Trees play a vital role in our Hampshire environment, providing shade, filtering air, and enhancing the beauty of our surroundings. In recognition of their importance, local authorities have the power to grant Tree Preservation Orders (TPOs) to protect trees from unnecessary harm.
There can be uncertainty around which trees have a TPO or what level of TPO a tree has. We can help you understand what is covered and what work can be done on your tree. You can learn more about our Hampshire TPO Services here.
What are Tree Preservation Orders (TPOs)?
A Tree Preservation Order (TPO) is a legal instrument that applies to trees that are deemed to be of amenity value to the public or to the local environment. TPOs are granted by local planning authorities to prevent the removal, topping, lopping, or damaging of protected trees.
Why are TPOs important?
TPOs aim to protect trees from being unnecessarily removed or damaged, ensuring their long-term health and ecological benefits for the community and the environment. They also contribute to maintaining the character and beauty of neighborhoods and towns.
Types of TPOs
There are two types of TPOs:
- Full TPOs: These orders apply to all trees within a defined area, protecting them from any form of removal or damage without prior permission from the local authority.
- Partial TPOs: These orders apply to specific trees within a designated area, indicating the extent of protection that each tree enjoys. For instance, a TPO may prohibit the removal of a tree’s crown but allow for selective pruning.
Identifying Protected Trees
To ensure compliance with TPO regulations, it’s crucial to identify whether or not a tree is protected. The most straightforward way to do this is to consult the local authority’s Tree Preservation Order Register. This register typically includes a list of all trees that are subject to TPOs, along with the boundaries of the affected areas.
In addition, many local authorities provide online tools or maps that allow you to search for protected trees based on their address or location. These tools can be particularly helpful for homeowners who are unsure whether their trees are protected.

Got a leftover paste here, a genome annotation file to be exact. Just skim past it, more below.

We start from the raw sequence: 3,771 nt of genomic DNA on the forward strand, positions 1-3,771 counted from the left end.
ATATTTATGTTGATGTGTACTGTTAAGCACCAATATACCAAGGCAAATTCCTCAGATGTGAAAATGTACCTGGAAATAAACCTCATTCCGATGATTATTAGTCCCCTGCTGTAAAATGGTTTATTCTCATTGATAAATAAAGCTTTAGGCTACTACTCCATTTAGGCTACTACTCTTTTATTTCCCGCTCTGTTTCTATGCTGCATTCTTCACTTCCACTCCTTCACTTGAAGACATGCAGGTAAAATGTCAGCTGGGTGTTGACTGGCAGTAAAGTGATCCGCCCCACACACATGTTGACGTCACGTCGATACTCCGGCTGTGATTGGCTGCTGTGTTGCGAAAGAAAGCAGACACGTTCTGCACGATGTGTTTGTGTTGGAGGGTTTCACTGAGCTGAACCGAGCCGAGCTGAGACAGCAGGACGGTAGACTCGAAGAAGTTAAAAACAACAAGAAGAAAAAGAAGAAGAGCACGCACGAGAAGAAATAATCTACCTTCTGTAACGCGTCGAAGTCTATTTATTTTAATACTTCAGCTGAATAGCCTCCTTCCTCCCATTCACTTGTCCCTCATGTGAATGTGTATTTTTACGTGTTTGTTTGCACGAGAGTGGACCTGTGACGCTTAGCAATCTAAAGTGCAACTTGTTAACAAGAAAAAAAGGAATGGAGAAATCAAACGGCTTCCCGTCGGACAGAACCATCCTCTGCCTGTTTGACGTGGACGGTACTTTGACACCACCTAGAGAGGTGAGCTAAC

Seeking Permission for Tree Work
If you own a property with a protected tree and require any form of tree services, such as pruning, crown reduction, or removal, you must obtain prior permission from the local authority. This permission is typically granted through a formal application process that involves submitting detailed plans and justifications for the proposed work.
Application Process for Tree Work
The application process for tree work typically involves the following steps:
- Submit a Tree Work Application Form: Obtain the appropriate Tree Work Application Form from the local authority’s website or office.
- Prepare Comprehensive Plans: Prepare detailed plans that clearly illustrate the proposed tree work, including the extent of the work, the location of the trees, and the proposed methods of execution.
- Justify the Need for Tree Work: Provide a comprehensive justification for the proposed tree work, explaining the reasons for the work and how it aligns with the best interests of the tree, the property, and the surrounding environment.
- Schedule a Site Inspection: The local authority may require a site inspection to assess the condition of the trees, the proposed work, and the overall impact on the property and the surrounding area.
- Receive Decision and Authorization: Upon reviewing the application materials, the local authority will either grant permission for the proposed tree work, request modifications, or deny the application.
Potential Consequences of Non-compliance with TPOs
Failure to obtain permission for tree work on a protected tree can result in serious consequences, including:
- Enforcement Action: The local authority may serve an enforcement notice requiring the cessation of the unauthorized tree work and the restoration of the tree to its previous condition.
- Legal Action: If the enforcement notice is ignored, the local authority may pursue legal action to compel compliance and/or impose fines.
- Criminal Prosecution: In extreme cases, individuals who deliberately damage or destroy protected trees may face criminal prosecution and penalties.
TPOs are an essential tool for protecting trees and ensuring their long-term health and ecological benefits for society. By understanding the regulations, identifying protected trees, and seeking permission for tree work, homeowners and property managers can safeguard their beloved trees and avoid potential legal repercussions.
If you have any TPO-related questions, do get in touch, and we will be happy to help.
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